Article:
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Georgia: Dissident Snatching Dents Georgia’s Image

Leyla Mustafayeva, the wife of investigative reporter Afgan Mukhtarli who was reportedly kidnapped from Georgia and forcibly delivered to Azerbaijan, displays her husband’s passport at a protest rally in Tbilisi. Many details of how Mukhtarli ended up in Azerbaijan remain unclear, including how he crossed an international border with no identification papers on him. (Photo: Giorgi Lomsadze)

Georgia’s international standing has long benefited from being sandwiched between authoritarian countries, thus making it look good on the regional freedom charts. But its eagerness to stay on good terms with authoritarian-minded neighbors like Azerbaijan and Turkey appears to be having a negative impact on Tbilisi’s rights record.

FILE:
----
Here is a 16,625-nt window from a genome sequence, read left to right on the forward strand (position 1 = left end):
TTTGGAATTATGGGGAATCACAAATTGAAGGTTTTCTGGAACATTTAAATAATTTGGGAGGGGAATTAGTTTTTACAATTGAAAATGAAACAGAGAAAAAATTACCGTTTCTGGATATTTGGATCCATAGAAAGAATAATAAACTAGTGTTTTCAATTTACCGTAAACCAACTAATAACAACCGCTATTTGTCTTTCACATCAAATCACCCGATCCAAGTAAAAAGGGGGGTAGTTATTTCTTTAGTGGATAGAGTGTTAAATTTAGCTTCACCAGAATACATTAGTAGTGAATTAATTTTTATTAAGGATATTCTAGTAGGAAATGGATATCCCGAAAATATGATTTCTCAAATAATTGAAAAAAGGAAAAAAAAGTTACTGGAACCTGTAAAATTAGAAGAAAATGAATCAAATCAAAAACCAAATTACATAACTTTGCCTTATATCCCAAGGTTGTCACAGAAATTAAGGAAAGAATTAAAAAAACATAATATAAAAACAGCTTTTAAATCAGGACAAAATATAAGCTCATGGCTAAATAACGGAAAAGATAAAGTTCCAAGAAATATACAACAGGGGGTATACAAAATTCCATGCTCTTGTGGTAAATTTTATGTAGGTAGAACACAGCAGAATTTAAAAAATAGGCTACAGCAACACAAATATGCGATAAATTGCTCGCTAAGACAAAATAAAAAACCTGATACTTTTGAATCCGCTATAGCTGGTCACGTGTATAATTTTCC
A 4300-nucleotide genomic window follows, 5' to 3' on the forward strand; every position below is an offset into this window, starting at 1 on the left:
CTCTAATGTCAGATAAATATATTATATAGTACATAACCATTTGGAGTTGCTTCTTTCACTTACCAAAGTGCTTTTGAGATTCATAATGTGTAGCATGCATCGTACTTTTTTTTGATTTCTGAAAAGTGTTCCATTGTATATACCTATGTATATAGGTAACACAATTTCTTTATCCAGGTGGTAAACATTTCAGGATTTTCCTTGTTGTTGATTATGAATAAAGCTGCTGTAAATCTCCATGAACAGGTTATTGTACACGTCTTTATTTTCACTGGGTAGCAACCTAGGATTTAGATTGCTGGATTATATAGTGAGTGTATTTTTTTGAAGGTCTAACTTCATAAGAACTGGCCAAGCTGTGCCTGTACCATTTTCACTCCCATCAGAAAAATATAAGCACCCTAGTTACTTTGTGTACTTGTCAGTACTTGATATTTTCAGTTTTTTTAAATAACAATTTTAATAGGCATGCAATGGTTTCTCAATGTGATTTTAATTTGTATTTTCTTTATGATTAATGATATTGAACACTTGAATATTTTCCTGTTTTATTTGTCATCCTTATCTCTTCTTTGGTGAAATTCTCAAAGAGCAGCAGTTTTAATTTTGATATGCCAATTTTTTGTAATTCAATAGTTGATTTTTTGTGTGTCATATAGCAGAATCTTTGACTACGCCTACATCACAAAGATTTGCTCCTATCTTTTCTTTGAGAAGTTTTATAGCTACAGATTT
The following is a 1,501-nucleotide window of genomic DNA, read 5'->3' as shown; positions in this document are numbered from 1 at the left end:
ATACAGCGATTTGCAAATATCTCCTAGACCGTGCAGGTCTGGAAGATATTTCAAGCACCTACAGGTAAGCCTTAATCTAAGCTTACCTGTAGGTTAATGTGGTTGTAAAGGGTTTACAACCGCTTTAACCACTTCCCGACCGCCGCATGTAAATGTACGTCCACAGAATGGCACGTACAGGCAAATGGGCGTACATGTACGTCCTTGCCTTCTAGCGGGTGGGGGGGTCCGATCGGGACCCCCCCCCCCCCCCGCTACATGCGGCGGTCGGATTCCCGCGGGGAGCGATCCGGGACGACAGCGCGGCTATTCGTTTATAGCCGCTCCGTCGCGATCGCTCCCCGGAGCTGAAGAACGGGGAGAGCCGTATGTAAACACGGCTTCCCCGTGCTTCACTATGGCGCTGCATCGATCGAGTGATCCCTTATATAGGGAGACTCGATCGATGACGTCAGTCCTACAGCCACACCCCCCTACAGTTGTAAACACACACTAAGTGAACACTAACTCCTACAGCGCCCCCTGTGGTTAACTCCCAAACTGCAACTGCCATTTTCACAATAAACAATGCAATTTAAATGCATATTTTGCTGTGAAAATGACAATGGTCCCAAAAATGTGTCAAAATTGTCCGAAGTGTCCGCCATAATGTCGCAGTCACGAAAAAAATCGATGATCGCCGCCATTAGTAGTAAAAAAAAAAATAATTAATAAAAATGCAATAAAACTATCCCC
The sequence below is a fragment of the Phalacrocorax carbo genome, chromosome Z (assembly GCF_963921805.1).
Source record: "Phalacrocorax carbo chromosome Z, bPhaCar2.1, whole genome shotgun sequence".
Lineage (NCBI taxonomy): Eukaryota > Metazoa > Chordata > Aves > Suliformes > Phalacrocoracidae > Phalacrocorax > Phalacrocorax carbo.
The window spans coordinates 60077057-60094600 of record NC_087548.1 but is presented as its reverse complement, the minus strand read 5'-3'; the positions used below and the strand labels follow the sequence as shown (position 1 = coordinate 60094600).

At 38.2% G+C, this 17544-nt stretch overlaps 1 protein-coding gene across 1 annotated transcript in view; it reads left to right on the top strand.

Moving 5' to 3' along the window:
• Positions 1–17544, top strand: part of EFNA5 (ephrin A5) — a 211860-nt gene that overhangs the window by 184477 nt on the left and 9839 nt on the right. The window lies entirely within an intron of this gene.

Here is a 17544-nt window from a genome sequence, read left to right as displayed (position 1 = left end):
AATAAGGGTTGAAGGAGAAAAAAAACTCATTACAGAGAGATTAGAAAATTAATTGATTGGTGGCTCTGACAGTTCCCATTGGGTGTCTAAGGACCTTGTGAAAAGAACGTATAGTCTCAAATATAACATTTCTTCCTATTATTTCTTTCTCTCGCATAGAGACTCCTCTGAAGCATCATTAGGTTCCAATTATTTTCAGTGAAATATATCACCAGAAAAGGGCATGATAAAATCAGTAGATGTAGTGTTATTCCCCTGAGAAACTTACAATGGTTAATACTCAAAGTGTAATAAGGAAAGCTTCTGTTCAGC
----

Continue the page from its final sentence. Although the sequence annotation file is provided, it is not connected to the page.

In its increasingly aggressive campaign against critical journalists, the Azerbaijani government appears to have arranged for the brazen kidnapping of investigative reporter Afgan Mukhtarli from downtown Tbilisi and his forced delivery to Azerbaijan to face trial. The incident has outraged many Georgians, who view it as a crude violation of sovereignty and a spineless reaction, if not craven connivance, on the part of their government.
 
“This is unbelievable. If someone from our side is involved, they should go to prison,” said media analyst and publisher Lasha Tugushi at a protest rally on May 31, the day after Mukhtarli’s kidnapping.
 

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Giorgi Lomsadze is a freelance journalist and a frequent contributor to EurasiaNet.org's Tamada Tales blog.

Georgia: Dissident Snatching Dents Georgia’s Image

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